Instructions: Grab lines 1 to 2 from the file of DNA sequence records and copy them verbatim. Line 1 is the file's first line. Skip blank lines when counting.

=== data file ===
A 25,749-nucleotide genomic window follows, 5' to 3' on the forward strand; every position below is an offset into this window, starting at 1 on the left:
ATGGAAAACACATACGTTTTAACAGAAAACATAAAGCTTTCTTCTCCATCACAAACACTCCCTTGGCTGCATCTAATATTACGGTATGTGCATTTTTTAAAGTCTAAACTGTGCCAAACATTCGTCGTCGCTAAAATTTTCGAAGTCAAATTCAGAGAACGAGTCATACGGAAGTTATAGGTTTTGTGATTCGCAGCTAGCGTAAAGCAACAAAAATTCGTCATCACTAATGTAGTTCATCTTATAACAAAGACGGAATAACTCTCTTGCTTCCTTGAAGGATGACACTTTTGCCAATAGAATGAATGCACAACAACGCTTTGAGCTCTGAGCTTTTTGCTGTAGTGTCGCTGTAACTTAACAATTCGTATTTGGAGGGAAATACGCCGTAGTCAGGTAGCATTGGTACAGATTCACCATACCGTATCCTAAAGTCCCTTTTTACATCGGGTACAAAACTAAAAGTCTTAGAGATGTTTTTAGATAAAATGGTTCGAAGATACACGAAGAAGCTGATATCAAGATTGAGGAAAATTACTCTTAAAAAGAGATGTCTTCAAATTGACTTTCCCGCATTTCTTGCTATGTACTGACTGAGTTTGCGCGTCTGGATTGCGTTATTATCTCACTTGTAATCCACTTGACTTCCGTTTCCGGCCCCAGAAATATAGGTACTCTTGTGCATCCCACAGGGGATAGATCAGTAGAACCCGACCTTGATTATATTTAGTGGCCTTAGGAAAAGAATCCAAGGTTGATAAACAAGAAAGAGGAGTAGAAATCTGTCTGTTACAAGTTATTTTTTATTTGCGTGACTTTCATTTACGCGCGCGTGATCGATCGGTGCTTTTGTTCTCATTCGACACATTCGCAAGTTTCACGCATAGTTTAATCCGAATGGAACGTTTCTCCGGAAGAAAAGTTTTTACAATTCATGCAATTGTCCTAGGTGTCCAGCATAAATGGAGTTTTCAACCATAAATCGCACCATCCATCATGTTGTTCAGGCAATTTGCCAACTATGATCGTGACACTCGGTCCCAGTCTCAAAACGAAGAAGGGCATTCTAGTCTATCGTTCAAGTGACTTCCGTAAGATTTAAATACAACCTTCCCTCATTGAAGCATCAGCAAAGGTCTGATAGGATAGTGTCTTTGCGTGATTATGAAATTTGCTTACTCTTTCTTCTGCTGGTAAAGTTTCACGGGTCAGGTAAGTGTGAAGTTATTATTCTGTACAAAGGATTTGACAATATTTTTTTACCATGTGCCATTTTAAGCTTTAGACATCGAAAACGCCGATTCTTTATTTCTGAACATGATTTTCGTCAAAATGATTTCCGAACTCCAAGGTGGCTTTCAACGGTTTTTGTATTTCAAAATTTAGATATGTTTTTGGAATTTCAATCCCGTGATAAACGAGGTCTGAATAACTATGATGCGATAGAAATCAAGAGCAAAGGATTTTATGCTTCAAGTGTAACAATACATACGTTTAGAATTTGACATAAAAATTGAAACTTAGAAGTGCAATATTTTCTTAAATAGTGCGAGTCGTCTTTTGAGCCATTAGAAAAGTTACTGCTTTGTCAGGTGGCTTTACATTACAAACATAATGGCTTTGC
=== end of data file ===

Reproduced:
A 25,749-nucleotide genomic window follows, 5' to 3' on the forward strand; every position below is an offset into this window, starting at 1 on the left:
ATGGAAAACACATACGTTTTAACAGAAAACATAAAGCTTTCTTCTCCATCACAAACACTCCCTTGGCTGCATCTAATATTACGGTATGTGCATTTTTTAAAGTCTAAACTGTGCCAAACATTCGTCGTCGCTAAAATTTTCGAAGTCAAATTCAGAGAACGAGTCATACGGAAGTTATAGGTTTTGTGATTCGCAGCTAGCGTAAAGCAACAAAAATTCGTCATCACTAATGTAGTTCATCTTATAACAAAGACGGAATAACTCTCTTGCTTCCTTGAAGGATGACACTTTTGCCAATAGAATGAATGCACAACAACGCTTTGAGCTCTGAGCTTTTTGCTGTAGTGTCGCTGTAACTTAACAATTCGTATTTGGAGGGAAATACGCCGTAGTCAGGTAGCATTGGTACAGATTCACCATACCGTATCCTAAAGTCCCTTTTTACATCGGGTACAAAACTAAAAGTCTTAGAGATGTTTTTAGATAAAATGGTTCGAAGATACACGAAGAAGCTGATATCAAGATTGAGGAAAATTACTCTTAAAAAGAGATGTCTTCAAATTGACTTTCCCGCATTTCTTGCTATGTACTGACTGAGTTTGCGCGTCTGGATTGCGTTATTATCTCACTTGTAATCCACTTGACTTCCGTTTCCGGCCCCAGAAATATAGGTACTCTTGTGCATCCCACAGGGGATAGATCAGTAGAACCCGACCTTGATTATATTTAGTGGCCTTAGGAAAAGAATCCAAGGTTGATAAACAAGAAAGAGGAGTAGAAATCTGTCTGTTACAAGTTATTTTTTATTTGCGTGACTTTCATTTACGCGCGCGTGATCGATCGGTGCTTTTGTTCTCATTCGACACATTCGCAAGTTTCACGCATAGTTTAATCCGAATGGAACGTTTCTCCGGAAGAAAAGTTTTTACAATTCATGCAATTGTCCTAGGTGTCCAGCATAAATGGAGTTTTCAACCATAAATCGCACCATCCATCATGTTGTTCAGGCAATTTGCCAACTATGATCGTGACACTCGGTCCCAGTCTCAAAACGAAGAAGGGCATTCTAGTCTATCGTTCAAGTGACTTCCGTAAGATTTAAATACAACCTTCCCTCATTGAAGCATCAGCAAAGGTCTGATAGGATAGTGTCTTTGCGTGATTATGAAATTTGCTTACTCTTTCTTCTGCTGGTAAAGTTTCACGGGTCAGGTAAGTGTGAAGTTATTATTCTGTACAAAGGATTTGACAATATTTTTTTACCATGTGCCATTTTAAGCTTTAGACATCGAAAACGCCGATTCTTTATTTCTGAACATGATTTTCGTCAAAATGATTTCCGAACTCCAAGGTGGCTTTCAACGGTTTTTGTATTTCAAAATTTAGATATGTTTTTGGAATTTCAATCCCGTGATAAACGAGGTCTGAATAACTATGATGCGATAGAAATCAAGAGCAAAGGATTTTATGCTTCAAGTGTAACAATACATACGTTTAGAATTTGACATAAAAATTGAAACTTAGAAGTGCAATATTTTCTTAAATAGTGCGAGTCGTCTTTTGAGCCATTAGAAAAGTTACTGCTTTGTCAGGTGGCTTTACATTACAAACATAATGGCTTTGC